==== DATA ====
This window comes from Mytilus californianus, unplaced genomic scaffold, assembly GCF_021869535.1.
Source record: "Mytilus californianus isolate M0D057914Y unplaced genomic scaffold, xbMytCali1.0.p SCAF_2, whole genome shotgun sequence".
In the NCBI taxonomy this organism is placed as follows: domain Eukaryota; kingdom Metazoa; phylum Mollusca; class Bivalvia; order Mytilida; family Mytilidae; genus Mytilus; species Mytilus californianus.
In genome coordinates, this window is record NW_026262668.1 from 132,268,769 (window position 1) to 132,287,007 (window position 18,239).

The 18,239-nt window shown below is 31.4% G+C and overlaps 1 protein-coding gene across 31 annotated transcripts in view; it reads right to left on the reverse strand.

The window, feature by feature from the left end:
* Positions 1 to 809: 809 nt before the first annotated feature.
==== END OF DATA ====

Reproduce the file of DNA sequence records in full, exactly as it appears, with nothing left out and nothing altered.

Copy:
This window comes from Mytilus californianus, unplaced genomic scaffold, assembly GCF_021869535.1.
Source record: "Mytilus californianus isolate M0D057914Y unplaced genomic scaffold, xbMytCali1.0.p SCAF_2, whole genome shotgun sequence".
In the NCBI taxonomy this organism is placed as follows: domain Eukaryota; kingdom Metazoa; phylum Mollusca; class Bivalvia; order Mytilida; family Mytilidae; genus Mytilus; species Mytilus californianus.
In genome coordinates, this window is record NW_026262668.1 from 132,268,769 (window position 1) to 132,287,007 (window position 18,239).

The 18,239-nt window shown below is 31.4% G+C and overlaps 1 protein-coding gene across 31 annotated transcripts in view; it reads right to left on the reverse strand.

The window, feature by feature from the left end:
* Positions 1 to 809: 809 nt before the first annotated feature.